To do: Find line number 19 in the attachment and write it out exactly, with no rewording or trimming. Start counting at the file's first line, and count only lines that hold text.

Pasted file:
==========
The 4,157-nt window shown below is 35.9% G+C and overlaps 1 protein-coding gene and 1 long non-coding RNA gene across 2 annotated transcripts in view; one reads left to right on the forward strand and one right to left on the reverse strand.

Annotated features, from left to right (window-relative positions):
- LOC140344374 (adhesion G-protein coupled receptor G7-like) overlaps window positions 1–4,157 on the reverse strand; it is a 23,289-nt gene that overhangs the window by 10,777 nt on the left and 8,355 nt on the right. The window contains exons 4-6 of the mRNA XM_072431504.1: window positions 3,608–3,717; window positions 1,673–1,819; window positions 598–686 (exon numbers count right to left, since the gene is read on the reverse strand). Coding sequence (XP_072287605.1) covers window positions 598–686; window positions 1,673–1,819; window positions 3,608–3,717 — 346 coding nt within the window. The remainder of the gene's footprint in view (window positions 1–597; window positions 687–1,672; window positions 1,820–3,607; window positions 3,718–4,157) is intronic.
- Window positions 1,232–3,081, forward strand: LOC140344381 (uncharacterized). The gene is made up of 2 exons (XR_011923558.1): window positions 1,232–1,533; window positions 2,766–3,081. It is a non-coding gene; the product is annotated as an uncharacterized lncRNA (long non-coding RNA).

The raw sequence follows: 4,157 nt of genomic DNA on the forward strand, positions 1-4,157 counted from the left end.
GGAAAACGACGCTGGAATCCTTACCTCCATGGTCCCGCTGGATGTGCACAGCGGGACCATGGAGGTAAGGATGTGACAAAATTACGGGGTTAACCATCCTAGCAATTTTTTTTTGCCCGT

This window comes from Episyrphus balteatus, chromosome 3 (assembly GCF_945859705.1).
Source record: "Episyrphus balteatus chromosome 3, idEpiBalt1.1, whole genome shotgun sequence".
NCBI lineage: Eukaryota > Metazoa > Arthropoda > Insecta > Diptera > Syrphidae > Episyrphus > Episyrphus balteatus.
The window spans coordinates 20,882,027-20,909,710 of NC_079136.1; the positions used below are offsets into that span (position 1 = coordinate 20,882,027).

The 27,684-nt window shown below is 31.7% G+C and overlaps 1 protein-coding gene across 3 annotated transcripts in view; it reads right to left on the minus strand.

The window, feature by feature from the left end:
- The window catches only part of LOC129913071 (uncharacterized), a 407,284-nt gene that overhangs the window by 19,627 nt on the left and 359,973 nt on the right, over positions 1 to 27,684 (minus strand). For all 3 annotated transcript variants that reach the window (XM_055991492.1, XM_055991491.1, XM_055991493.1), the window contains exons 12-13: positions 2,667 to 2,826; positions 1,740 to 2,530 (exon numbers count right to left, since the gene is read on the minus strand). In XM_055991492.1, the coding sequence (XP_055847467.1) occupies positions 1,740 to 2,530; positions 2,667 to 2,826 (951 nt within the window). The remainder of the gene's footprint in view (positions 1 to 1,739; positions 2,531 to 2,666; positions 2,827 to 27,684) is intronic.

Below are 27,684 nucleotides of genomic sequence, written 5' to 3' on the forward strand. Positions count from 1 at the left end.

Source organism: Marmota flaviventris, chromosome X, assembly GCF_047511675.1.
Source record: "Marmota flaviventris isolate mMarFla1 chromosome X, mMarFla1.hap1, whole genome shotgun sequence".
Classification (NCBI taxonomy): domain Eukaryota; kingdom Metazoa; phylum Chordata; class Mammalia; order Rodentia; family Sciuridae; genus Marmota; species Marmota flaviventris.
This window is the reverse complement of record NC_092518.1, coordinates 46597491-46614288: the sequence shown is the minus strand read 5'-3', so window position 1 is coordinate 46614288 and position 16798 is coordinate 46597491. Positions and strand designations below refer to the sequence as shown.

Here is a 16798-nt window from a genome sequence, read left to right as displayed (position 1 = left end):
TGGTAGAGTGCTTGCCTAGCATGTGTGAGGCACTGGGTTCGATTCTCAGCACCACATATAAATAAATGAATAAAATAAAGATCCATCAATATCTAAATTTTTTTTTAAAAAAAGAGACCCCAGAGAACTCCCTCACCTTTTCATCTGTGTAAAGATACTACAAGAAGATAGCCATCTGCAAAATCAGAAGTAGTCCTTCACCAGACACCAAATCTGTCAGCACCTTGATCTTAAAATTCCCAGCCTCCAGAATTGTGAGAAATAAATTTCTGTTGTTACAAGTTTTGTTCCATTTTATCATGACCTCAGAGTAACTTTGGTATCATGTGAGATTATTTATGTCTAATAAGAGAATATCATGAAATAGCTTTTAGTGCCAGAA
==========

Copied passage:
Here is a 16798-nt window from a genome sequence, read left to right as displayed (position 1 = left end):